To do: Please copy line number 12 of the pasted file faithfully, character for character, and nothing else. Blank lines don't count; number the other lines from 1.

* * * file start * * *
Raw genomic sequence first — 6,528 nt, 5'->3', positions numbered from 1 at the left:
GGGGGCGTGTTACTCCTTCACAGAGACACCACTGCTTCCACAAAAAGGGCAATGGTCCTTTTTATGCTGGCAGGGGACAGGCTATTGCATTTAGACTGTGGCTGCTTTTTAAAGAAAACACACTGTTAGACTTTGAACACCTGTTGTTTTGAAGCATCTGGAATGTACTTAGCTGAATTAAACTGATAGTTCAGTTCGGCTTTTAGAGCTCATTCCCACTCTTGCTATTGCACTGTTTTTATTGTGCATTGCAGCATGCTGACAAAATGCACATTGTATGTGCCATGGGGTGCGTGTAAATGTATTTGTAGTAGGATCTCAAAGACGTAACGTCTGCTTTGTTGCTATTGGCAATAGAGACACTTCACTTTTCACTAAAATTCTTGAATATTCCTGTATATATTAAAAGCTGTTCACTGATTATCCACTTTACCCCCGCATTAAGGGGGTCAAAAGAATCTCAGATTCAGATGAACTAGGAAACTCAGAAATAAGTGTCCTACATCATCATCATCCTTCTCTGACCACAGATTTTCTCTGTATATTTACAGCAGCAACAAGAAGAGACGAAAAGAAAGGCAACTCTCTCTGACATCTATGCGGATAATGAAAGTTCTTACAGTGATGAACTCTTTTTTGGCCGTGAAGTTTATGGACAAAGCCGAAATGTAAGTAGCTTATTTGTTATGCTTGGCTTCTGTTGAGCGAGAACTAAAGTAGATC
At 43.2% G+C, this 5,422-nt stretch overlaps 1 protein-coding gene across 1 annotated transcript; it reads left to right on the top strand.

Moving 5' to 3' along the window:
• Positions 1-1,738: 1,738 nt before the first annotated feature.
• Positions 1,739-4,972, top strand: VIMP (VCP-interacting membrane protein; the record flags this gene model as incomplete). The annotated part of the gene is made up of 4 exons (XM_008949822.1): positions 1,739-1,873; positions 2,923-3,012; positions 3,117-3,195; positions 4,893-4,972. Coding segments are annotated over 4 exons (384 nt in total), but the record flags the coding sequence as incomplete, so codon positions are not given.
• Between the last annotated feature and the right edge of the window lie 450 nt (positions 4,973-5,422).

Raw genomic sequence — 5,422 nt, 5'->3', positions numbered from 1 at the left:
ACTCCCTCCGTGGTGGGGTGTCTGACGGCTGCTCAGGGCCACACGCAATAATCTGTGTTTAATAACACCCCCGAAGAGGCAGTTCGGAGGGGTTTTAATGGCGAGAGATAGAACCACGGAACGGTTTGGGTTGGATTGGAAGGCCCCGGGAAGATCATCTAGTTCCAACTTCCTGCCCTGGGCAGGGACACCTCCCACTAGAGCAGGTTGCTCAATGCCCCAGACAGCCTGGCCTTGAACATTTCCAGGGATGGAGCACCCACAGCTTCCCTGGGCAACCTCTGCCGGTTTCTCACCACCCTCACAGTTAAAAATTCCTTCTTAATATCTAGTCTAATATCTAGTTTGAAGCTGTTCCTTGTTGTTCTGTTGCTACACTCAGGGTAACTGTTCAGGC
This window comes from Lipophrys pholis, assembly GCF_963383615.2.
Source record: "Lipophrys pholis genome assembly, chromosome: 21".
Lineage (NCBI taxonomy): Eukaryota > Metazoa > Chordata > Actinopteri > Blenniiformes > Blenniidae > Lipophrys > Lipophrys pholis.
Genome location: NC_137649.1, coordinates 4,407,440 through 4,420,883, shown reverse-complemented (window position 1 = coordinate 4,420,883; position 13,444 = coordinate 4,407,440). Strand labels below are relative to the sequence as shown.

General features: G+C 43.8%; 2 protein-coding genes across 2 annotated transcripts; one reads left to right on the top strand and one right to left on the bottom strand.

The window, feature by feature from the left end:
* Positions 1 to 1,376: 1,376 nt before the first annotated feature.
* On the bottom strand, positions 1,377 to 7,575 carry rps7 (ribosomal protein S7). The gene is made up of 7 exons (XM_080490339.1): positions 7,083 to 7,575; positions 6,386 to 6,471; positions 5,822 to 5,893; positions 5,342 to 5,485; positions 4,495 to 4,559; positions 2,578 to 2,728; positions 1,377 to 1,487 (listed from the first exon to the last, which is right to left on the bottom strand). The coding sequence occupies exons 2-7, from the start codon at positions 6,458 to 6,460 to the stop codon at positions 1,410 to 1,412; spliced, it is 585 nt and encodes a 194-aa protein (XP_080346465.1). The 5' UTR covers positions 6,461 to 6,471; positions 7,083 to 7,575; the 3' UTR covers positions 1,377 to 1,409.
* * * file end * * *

Lineage (NCBI taxonomy): Eukaryota > Metazoa > Chordata > Actinopteri > Blenniiformes > Blenniidae > Lipophrys > Lipophrys pholis.